Mount Cameroon Volcano

Mount Cameroon Volcano


Cameroon (CM)
Mount Cameroon, one of Africa's largest volcanoes, rises to 4095 m above the coast of west Cameroon. The massive steep-sided volcano of dominantly basaltic-to-trachybasaltic composition forms a volcanic horst constructed above a basement of Precambrian metamorphic rocks covered with Cretaceous to Quaternary sediments. More than 100 small cinder cones, often fissure-controlled parallel to the long axis of the massive 1400 cu km volcano, occur on the flanks and surrounding lowlands. A large satellitic peak, Etinde (also known as Little Cameroon), is located on the southern flank near the coast. Historical activity, the most frequent of west African volcanoes, was first observed in the 5th century BC by the Carthaginian navigator Hannon. During historical time, moderate explosive and effusive eruptions have occurred from both summit and flank vents. A 1922 SW-flank eruption produced a lava flow that reached the Atlantic coast, and a lava flow from a 1999 south-flank eruption stopped only 200 m from the sea.
Mount Cameroon, one of Africa's largest volcanoes, rises to 4095 m above the coast of west Cameroon. The massive steep-sided volcano of dominantly basaltic-to-trachybasaltic composition forms a volcanic horst constructed above a basement of Precambrian metamorphic rocks covered with Cretaceous to Quaternary sediments. More than 100 small cinder cones, often fissure-controlled parallel to the long axis of the massive 1400 cu km volcano, occur on the flanks and surrounding lowlands. A large satellitic peak, Etinde (also known as Little Cameroon), is located on the southern flank near the coast. Historical activity, the most frequent of west African volcanoes, was first observed in the 5th century BC by the Carthaginian navigator Hannon. During historical time, moderate explosive and effusive eruptions have occurred from both summit and flank vents. A 1922 SW-flank eruption produced a lava flow that reached the Atlantic coast, and a lava flow from a 1999 south-flank eruption stopped only 200 m from the sea.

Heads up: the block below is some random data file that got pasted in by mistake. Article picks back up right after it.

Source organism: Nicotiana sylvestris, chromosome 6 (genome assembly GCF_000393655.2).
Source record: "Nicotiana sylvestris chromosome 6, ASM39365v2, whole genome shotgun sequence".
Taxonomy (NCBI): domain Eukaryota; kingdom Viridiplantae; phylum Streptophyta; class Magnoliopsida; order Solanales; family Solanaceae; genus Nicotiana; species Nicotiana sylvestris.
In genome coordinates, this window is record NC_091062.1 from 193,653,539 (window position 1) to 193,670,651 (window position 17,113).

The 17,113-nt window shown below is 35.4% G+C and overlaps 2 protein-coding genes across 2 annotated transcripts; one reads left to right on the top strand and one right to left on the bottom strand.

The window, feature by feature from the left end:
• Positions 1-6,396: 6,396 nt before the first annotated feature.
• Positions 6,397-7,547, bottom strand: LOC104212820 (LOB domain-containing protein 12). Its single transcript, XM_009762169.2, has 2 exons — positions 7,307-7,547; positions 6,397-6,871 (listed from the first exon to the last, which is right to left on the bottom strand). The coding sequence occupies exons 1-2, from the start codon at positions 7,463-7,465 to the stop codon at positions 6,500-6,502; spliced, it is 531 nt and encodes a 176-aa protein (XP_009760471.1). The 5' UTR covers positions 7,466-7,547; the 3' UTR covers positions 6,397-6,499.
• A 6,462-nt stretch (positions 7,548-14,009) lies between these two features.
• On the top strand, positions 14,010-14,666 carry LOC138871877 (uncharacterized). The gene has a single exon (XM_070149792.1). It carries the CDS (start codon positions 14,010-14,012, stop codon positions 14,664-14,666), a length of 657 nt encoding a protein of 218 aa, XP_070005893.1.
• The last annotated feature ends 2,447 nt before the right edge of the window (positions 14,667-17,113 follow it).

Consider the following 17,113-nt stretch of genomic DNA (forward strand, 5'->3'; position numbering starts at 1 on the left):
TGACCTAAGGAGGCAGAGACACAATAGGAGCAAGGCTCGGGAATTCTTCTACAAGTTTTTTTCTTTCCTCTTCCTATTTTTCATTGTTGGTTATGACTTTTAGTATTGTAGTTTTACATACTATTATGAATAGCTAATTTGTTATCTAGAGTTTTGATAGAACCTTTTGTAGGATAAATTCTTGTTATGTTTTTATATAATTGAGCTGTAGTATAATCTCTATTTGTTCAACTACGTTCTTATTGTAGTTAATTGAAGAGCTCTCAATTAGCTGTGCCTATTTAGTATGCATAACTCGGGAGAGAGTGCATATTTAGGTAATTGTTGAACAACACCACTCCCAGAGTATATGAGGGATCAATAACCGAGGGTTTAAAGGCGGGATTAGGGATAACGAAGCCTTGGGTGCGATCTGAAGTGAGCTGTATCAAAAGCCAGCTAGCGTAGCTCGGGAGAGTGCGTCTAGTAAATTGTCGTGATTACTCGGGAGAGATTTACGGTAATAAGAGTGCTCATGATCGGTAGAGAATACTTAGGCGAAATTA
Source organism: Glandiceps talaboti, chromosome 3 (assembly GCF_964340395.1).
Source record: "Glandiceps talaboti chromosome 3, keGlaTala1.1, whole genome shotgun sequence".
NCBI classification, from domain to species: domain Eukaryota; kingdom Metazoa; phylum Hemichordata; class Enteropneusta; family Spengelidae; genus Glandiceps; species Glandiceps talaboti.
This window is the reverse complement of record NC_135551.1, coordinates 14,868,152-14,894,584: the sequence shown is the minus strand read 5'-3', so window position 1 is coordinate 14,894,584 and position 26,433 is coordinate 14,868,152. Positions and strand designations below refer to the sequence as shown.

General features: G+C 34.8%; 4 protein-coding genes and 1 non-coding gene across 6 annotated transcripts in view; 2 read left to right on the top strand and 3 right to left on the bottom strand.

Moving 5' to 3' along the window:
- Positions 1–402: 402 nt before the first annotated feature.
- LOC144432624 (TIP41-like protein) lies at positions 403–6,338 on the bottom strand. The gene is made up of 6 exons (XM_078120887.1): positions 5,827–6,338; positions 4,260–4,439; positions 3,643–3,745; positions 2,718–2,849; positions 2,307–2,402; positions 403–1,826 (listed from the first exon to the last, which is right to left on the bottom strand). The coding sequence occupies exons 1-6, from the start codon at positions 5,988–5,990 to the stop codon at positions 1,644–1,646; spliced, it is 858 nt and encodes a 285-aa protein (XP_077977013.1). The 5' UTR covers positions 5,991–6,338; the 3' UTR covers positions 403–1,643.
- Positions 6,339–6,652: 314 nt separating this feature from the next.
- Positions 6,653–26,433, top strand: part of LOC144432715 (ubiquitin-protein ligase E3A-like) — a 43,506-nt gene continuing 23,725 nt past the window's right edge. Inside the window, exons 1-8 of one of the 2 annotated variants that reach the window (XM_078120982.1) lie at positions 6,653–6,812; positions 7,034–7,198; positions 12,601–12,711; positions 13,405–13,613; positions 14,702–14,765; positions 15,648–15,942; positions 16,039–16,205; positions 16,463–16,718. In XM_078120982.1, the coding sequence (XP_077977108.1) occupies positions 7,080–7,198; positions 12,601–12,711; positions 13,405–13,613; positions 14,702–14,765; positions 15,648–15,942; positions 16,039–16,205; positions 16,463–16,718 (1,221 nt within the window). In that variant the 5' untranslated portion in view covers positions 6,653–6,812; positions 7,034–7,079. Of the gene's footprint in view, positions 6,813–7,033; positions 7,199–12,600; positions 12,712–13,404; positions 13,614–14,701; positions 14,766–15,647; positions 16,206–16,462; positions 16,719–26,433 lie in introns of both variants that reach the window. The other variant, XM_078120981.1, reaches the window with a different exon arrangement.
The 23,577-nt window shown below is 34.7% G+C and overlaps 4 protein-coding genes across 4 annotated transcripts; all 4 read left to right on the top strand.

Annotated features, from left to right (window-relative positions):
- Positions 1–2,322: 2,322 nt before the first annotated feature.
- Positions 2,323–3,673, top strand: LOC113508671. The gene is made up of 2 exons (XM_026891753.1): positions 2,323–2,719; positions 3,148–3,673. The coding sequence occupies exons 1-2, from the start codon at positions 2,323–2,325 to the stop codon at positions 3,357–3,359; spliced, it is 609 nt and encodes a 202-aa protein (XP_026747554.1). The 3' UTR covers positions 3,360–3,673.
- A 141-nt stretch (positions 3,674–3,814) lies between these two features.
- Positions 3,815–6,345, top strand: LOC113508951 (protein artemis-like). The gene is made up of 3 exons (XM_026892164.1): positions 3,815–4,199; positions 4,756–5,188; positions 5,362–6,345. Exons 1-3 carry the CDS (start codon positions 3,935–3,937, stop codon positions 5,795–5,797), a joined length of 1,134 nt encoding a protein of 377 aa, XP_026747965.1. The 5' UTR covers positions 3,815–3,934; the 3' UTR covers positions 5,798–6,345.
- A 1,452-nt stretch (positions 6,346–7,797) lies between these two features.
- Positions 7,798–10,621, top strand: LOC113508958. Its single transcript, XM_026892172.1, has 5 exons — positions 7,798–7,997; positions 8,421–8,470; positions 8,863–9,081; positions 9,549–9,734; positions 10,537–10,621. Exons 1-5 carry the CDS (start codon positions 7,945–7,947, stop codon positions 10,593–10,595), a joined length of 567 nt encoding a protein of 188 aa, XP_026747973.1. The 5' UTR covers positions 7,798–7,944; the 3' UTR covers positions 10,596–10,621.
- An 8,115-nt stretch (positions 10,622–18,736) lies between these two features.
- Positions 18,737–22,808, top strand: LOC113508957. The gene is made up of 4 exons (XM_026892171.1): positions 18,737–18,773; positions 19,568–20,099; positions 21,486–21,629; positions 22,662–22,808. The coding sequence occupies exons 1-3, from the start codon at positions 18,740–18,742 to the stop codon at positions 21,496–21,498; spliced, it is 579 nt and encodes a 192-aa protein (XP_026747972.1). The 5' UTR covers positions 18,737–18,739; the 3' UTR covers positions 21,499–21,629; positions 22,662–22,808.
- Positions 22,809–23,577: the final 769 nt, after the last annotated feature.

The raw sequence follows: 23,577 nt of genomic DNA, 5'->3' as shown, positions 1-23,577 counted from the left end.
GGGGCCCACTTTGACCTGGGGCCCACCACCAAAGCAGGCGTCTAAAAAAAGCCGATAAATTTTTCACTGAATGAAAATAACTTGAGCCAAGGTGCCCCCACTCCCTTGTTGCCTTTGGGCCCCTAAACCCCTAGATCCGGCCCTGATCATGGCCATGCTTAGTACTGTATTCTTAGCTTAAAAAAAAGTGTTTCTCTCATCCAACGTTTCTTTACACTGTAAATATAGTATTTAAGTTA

View in Google Earth Mountains, Volcanoes
Links: volcano.si.edu
By: DonMartini

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